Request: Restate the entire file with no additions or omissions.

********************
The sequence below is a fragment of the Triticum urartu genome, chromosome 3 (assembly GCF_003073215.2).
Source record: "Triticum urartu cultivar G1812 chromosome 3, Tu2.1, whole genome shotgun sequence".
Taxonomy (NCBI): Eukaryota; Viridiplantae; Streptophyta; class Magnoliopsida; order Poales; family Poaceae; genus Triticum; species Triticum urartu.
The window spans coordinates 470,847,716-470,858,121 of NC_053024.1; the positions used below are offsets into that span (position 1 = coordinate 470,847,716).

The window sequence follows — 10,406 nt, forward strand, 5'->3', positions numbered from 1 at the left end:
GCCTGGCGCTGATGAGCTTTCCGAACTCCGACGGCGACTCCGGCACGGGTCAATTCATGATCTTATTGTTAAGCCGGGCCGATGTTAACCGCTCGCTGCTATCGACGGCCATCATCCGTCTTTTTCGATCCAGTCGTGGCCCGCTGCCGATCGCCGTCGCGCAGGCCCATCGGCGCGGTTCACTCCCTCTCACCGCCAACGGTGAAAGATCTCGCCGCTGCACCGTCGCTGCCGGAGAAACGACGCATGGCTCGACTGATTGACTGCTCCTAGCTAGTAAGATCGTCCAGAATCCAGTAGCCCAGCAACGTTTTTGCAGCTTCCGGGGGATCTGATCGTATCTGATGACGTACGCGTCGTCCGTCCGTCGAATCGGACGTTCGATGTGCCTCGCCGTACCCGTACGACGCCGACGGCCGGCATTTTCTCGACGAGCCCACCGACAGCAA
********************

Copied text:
The sequence below is a fragment of the Triticum urartu genome, chromosome 3 (assembly GCF_003073215.2).
Source record: "Triticum urartu cultivar G1812 chromosome 3, Tu2.1, whole genome shotgun sequence".
Taxonomy (NCBI): Eukaryota; Viridiplantae; Streptophyta; class Magnoliopsida; order Poales; family Poaceae; genus Triticum; species Triticum urartu.
The window spans coordinates 470,847,716-470,858,121 of NC_053024.1; the positions used below are offsets into that span (position 1 = coordinate 470,847,716).

The window sequence follows — 10,406 nt, forward strand, 5'->3', positions numbered from 1 at the left end:
GCCTGGCGCTGATGAGCTTTCCGAACTCCGACGGCGACTCCGGCACGGGTCAATTCATGATCTTATTGTTAAGCCGGGCCGATGTTAACCGCTCGCTGCTATCGACGGCCATCATCCGTCTTTTTCGATCCAGTCGTGGCCCGCTGCCGATCGCCGTCGCGCAGGCCCATCGGCGCGGTTCACTCCCTCTCACCGCCAACGGTGAAAGATCTCGCCGCTGCACCGTCGCTGCCGGAGAAACGACGCATGGCTCGACTGATTGACTGCTCCTAGCTAGTAAGATCGTCCAGAATCCAGTAGCCCAGCAACGTTTTTGCAGCTTCCGGGGGATCTGATCGTATCTGATGACGTACGCGTCGTCCGTCCGTCGAATCGGACGTTCGATGTGCCTCGCCGTACCCGTACGACGCCGACGGCCGGCATTTTCTCGACGAGCCCACCGACAGCAA